Policy Audit Services

Our Process

The value of a Policy Audit* can be tremendous. From under or poorly-performing policies to savings in annual premiums, increased coverage for the same premium outlay or coverage with improved features/guarantees, often a Policy Audit results in better products or product design relative to your goals and risk tolerance.

The Policy Audit you receive from Metz Insurance will be both thorough and straight-forward, to include:

  • Assessment of current coverage details and costs
  • Review of current insurer's financial strength
  • Identification of guarantees, or lack thereof
  • Review of current ownership and beneficiary designations relative to goals
  • Identification of income, estate or gift tax issues with respect to current laws and future funding requirements
  • Projected future premium obligations and requirements

Life Insurance Review for Professionals

When you purchased your current life insurance policy, you made estimations and assumptions about your future needs, interest rates, planned premiums and other issues. However, your life and needs are constantly changing and evolving, so your coverage should be reviewed by an expert every few years to ensure that it is still in alignment with your goals.

Low interest rates and a volatile investment climate have also caused many life insurance policies sold in the last twenty years to not perform as expected. If left unattended, many of these policies will lapse, and unfortunately, the policyholders, trustees, and professional advisers are often unaware of this.

The trustees who manage irrevocable life insurance trusts are held to a higher fiduciary standard. They carry a greater level of liability with respect to the life insurance asset that ultimately benefits the beneficiary of the trust.

We invite you to click through the links on the left to learn more about our policy review and auditing services. To schedule a consultation with us, please contact us.

Hazards of Unmanaged Life Insurance

Quick History Lesson

Interest rates on Universal Life policies have been dropping for the last two decades. In fact, back in the 1980’s when some policies were introduced, the rate was almost 12%, considerably higher than it is now. In addition, equity markets perform dynamic returns, not static compounded returns as the illustration suggests, thus impacting policy performance for Variable Life policies. If you purchased a policy based on non-guaranteed projected premiums, poor performance could cause a lapse in coverage unless you pay higher premiums.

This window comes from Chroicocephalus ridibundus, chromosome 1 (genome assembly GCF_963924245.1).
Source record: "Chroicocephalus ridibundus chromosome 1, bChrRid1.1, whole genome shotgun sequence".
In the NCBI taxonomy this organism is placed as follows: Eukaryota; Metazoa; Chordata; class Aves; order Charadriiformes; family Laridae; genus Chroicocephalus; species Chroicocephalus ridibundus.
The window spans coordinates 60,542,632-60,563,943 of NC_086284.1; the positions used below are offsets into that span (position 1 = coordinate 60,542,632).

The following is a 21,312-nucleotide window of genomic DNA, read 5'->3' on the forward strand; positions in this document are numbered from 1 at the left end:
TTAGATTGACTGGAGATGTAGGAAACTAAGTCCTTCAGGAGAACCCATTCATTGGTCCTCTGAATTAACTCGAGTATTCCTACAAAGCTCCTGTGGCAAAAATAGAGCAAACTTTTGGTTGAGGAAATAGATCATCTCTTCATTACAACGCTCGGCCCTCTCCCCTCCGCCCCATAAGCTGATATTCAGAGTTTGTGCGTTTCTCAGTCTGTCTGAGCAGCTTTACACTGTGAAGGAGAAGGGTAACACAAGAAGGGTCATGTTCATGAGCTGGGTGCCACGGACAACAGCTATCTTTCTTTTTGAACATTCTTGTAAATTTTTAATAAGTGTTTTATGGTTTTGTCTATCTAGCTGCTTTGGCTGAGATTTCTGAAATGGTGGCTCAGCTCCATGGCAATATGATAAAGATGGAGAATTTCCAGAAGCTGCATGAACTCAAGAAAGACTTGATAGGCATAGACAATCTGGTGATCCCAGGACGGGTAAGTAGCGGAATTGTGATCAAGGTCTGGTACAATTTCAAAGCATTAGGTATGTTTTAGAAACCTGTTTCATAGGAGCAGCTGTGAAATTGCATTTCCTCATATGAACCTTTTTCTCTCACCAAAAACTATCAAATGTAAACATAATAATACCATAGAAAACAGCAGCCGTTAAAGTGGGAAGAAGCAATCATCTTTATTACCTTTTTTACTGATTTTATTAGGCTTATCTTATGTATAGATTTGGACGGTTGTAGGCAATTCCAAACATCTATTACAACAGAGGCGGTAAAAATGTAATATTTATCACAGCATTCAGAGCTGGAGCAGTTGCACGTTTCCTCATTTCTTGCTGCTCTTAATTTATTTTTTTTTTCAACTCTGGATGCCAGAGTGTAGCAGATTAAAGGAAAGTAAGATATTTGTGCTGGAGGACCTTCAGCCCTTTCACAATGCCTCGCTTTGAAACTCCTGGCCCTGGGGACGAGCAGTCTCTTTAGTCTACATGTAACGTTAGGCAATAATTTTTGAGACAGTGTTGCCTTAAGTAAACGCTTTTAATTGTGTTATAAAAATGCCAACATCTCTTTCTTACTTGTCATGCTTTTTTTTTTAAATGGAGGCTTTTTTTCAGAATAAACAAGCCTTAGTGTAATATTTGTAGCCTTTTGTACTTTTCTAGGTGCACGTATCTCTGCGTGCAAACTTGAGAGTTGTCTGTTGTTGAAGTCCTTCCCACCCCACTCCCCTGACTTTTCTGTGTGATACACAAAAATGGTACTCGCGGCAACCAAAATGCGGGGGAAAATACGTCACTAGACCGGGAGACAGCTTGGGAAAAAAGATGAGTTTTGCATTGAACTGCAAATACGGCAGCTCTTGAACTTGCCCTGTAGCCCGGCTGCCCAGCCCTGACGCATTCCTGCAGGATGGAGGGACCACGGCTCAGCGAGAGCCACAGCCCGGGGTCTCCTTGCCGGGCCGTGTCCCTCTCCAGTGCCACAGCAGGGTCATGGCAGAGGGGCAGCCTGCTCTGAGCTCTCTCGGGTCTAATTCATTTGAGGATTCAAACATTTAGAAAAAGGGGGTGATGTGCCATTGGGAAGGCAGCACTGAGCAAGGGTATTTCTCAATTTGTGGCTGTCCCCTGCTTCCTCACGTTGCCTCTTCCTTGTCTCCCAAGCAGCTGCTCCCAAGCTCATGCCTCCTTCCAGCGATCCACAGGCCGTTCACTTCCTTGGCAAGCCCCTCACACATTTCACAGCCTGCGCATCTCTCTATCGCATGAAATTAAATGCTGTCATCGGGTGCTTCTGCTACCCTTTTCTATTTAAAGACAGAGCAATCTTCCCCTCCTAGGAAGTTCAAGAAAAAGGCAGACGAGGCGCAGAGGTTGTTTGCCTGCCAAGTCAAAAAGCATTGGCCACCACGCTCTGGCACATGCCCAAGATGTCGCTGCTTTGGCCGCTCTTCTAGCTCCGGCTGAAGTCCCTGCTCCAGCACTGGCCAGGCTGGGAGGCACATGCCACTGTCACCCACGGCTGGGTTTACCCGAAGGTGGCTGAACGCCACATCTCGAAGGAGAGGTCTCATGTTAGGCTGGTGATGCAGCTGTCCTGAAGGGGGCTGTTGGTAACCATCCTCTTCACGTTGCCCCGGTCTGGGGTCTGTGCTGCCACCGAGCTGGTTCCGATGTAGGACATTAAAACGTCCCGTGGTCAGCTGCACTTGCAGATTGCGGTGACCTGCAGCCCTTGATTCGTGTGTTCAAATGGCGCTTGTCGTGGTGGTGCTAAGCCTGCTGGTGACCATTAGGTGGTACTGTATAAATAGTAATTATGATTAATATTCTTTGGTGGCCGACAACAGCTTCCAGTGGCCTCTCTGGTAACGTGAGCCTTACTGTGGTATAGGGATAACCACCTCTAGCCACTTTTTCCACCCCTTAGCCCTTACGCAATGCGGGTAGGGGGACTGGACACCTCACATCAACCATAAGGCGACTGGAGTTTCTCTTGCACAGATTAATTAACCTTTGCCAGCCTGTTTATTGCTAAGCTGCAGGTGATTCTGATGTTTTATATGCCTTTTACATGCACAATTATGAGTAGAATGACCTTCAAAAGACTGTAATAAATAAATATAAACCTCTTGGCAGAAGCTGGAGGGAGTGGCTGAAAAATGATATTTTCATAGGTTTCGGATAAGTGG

When Variable Universal Life hit the market in the late 1980’s, it shifted additional risk to the policyholder. People were eager to obtain these policies because they offered flexibility with premiums and payments, and because they could determine where the policy cash values were invested. While this certainly gave consumers greater upside potential, there was also greater downside potential. When the market was performing well in the 1990’s, illustrations of the expected performance of variable life, universal life, and whole life policies showed much higher rates of return than what is typically seen today. Because of these flawed assumptions, many policies sold in the late 1990’s and early 2000’s are in serious danger of lapsing much earlier than originally projected.

Performance & Rating Factors

The life insurance industry has undergone a transformation over the past two decades. Factors such as lower mortality charges, cost efficiencies, special riders, aggressive underwriting, competitive pressures, and access to capital markets have forced insurance companies to create new life insurance products that may provide a better value than years past.

Factors that may affect the performance of existing permanent life insurance policies:

  • Underlying interest rate on cash value
  • Premium payment date
  • Carrier directed investments (whole & universal life)
  • Stock market performance (variable life)
  • Actual expense & mortality changes

Cost Efficiencies

Many new market policies now have lower internal mortality costs. Recent mortality tables helped many companies decrease pricing on certain products. Carriers do not typically pass these cost savings onto existing policyholders, so to take advantage of the lower cost, it may be advantageous to purchase a new policy.

Financial Hardship of Carriers

The financial health of many companies has changed over the past decade due to economic conditions. It may be wise to evaluate the financial well-being and stability of the insurance carriers.

Special Riders & Underwriting Programs

There are many newly added coverages and special riders available today. Carriers may also have promotional "shave" programs for certain undesirable health conditions that were not available in the past. The result can sometimes be a reduction in mortality costs.

With the new medical and mortality tables, many illnesses and diseases that were not insurable in the past may be insurable today. Call us to explore.

*No fee or purchase of insurance is required to receive this service.